Archive for January, 2008

Game Development in C# (XNA Woes)

Monday, January 28th, 2008

I’ve been poking around recently looking into how plausible game development really is in C#.  I’m sure a lot of the old C/++ people will regard this as heresy, but I’ve had my fill of C++.

I spent a few hours a weekend or two ago writing a managed wrapper for Lame (“ain’t an MP3 encoder” lame…) and my first reaction was something like “who wrote this crap”.  A little premature in all honesty, because Lame certainly isn’t badly written but it’s definitely a product of 1990s mathematical programming.  The physical layout left something to be desired and it just reminded me how tiresome old coding conventions were before intellisense let people makeUpVariableNamesTheLengthOfWarAndPeace without having to worry about having to retype that damn string 1322747 times.  I’m sure people would argue that a sensibly placed x, y or z may look nicer than the longVariableNameOfYourChoice, but it’s certainly less descriptive and far more irritating to maintain or port a decade later.  Anyhow, I (obviously) digress, Lame isn’t badly written, just old fashioned.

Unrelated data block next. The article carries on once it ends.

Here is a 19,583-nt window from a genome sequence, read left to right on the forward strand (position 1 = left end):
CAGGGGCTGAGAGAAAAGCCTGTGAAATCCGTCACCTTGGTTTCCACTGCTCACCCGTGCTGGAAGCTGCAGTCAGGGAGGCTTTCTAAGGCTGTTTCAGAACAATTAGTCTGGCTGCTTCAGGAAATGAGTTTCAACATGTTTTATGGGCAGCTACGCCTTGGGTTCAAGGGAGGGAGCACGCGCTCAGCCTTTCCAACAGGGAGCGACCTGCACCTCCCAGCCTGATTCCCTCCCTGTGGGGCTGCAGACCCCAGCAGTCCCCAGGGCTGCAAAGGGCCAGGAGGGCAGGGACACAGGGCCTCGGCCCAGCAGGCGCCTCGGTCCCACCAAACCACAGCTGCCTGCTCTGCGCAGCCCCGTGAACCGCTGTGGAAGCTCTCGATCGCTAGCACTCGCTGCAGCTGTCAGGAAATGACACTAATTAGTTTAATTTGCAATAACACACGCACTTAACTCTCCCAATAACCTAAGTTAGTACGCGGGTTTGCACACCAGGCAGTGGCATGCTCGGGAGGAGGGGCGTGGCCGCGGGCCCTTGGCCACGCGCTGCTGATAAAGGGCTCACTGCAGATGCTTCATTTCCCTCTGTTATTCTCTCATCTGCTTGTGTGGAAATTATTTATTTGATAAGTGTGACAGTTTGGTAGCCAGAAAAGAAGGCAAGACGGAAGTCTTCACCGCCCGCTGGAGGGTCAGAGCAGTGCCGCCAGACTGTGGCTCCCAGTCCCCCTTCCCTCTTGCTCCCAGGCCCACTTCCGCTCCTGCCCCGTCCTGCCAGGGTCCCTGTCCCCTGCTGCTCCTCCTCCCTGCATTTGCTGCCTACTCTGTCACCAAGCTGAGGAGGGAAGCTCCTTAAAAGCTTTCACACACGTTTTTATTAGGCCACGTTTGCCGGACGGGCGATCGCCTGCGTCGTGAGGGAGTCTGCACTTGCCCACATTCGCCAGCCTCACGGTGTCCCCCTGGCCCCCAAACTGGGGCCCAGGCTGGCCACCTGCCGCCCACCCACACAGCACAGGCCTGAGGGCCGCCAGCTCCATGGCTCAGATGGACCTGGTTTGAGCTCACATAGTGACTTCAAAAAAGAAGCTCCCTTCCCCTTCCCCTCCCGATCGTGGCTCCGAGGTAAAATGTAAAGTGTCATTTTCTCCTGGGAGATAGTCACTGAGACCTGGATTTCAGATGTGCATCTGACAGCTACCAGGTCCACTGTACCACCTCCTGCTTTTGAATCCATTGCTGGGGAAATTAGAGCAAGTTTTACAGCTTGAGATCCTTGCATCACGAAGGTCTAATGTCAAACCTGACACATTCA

So C# game development (as I really have no desire to use C++)… leads me to the XNA framework and disappointment number two of the same weekend.

Regardless of the Visual Studio 2008 RTM hitting before the RTW of XNA (TLA heaven!) they apparently have chosen to leave out 2008 support until an incremental upgrade.  Seeing as I’ve just attempted to move everything I work on in my own time into .Net 3.5 and not have to maintain two copies of a binary compatible development environment on my machine, the lack of support for VS2008 is more than a little off putting.  I’ve not actually reinstalled VS2005 to try out XNA yet, so unfortunately my experience with XNA ended there.  I’m sure I’ll get round to it, because I went on regardless and wrote the basis of a game engine for a real time Worms-esq game in C#.